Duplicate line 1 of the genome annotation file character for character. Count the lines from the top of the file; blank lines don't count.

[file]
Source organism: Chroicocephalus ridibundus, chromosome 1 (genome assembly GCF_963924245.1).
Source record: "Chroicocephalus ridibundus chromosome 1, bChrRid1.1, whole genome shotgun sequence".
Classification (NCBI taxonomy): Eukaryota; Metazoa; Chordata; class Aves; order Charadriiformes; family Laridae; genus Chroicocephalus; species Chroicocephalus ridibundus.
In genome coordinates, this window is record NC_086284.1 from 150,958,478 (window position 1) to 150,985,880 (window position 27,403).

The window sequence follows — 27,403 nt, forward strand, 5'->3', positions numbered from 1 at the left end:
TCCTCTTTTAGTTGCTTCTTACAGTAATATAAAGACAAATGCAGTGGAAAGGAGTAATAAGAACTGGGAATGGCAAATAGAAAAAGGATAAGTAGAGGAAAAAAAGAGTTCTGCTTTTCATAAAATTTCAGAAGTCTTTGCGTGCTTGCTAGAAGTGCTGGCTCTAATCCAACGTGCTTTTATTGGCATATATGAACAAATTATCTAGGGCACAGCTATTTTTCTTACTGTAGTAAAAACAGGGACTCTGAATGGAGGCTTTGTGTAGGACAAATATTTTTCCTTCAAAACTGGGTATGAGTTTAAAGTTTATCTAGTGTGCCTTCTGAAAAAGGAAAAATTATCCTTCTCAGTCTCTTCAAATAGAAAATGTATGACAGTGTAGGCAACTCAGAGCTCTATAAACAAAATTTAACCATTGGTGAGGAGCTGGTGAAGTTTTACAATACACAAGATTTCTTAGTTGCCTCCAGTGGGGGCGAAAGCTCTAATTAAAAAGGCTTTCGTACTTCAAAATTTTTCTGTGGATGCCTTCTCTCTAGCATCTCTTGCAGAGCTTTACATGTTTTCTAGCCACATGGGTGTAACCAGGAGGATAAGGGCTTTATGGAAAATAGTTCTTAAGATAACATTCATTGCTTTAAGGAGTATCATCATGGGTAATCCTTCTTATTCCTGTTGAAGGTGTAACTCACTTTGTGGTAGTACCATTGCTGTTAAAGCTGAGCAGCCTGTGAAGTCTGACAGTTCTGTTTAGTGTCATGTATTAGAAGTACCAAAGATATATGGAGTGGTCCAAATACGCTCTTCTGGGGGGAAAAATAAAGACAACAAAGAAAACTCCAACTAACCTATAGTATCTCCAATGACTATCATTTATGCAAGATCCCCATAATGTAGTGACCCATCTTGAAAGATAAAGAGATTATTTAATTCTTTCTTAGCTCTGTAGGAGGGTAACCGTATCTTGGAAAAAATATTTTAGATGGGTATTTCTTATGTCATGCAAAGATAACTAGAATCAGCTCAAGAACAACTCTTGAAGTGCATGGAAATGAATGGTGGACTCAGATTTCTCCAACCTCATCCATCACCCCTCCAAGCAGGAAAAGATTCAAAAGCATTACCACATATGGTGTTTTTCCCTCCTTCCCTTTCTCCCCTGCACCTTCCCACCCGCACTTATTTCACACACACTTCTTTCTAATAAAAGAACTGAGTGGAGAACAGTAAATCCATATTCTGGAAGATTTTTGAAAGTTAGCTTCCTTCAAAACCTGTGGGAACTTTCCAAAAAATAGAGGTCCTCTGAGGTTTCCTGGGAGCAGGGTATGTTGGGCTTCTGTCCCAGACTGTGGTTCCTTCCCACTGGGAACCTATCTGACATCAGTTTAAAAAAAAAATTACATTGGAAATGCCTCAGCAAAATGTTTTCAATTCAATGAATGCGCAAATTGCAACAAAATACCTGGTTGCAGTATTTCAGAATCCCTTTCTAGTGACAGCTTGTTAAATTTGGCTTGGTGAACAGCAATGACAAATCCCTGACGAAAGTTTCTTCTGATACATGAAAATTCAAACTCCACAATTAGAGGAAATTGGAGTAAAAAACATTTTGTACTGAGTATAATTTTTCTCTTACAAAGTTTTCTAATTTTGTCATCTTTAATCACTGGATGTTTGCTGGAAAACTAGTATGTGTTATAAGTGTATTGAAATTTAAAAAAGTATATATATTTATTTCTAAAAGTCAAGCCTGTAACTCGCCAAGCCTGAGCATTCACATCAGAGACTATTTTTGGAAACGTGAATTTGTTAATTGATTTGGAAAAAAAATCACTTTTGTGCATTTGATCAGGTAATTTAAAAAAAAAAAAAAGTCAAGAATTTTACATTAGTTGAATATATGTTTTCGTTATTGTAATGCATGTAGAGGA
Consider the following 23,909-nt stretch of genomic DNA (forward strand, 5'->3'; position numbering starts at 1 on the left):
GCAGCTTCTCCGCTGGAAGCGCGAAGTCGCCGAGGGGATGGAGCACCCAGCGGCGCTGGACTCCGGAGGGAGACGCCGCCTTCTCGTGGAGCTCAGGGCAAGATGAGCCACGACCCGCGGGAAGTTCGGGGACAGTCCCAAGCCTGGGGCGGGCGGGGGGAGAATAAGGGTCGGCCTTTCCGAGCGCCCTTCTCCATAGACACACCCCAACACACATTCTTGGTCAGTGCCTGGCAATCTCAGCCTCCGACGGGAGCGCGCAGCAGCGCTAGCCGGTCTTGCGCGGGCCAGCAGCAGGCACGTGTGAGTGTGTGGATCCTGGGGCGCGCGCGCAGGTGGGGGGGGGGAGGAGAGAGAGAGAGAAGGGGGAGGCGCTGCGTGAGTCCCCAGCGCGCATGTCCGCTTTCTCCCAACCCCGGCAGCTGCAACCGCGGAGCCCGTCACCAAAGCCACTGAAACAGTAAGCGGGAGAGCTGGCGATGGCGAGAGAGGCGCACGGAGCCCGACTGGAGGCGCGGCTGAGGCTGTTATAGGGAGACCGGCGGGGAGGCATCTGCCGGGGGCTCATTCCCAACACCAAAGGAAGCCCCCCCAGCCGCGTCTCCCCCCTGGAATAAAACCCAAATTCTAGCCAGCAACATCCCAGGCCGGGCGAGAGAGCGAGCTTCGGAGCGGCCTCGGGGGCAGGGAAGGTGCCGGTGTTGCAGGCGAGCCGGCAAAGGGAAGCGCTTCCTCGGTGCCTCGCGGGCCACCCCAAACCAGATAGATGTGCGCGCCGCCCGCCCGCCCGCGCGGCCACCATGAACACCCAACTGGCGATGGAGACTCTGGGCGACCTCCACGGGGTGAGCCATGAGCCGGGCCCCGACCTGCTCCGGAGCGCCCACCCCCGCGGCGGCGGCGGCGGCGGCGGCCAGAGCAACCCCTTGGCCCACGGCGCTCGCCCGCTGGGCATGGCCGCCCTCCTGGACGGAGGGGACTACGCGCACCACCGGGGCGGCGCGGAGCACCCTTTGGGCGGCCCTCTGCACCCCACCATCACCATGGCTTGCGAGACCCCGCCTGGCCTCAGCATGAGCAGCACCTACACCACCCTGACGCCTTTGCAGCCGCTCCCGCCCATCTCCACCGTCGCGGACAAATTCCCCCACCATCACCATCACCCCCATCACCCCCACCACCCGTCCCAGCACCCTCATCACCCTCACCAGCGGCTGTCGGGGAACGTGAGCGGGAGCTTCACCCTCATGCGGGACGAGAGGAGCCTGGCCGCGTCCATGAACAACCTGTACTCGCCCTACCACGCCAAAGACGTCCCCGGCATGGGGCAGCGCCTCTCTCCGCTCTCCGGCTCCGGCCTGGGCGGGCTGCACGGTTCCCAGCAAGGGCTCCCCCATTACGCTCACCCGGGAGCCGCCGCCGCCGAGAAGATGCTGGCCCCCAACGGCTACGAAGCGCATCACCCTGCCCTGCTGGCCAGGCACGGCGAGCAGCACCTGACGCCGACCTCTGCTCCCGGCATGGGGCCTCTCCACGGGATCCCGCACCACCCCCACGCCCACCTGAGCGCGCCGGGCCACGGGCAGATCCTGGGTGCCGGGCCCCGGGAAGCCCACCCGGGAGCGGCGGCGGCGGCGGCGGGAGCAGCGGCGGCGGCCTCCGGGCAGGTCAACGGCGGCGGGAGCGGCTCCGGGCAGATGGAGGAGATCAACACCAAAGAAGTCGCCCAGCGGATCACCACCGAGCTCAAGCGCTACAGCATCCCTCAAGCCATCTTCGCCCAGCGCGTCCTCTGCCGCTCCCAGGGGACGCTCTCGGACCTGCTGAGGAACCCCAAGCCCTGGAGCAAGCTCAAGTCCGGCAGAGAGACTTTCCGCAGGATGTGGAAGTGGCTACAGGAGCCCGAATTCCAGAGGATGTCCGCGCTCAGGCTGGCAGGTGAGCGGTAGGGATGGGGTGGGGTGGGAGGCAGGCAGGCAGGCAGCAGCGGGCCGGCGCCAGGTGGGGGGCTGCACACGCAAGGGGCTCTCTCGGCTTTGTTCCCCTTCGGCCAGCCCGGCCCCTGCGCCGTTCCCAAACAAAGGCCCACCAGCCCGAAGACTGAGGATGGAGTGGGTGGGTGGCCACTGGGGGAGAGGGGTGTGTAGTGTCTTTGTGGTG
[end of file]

Source organism: Chroicocephalus ridibundus, chromosome 1 (genome assembly GCF_963924245.1).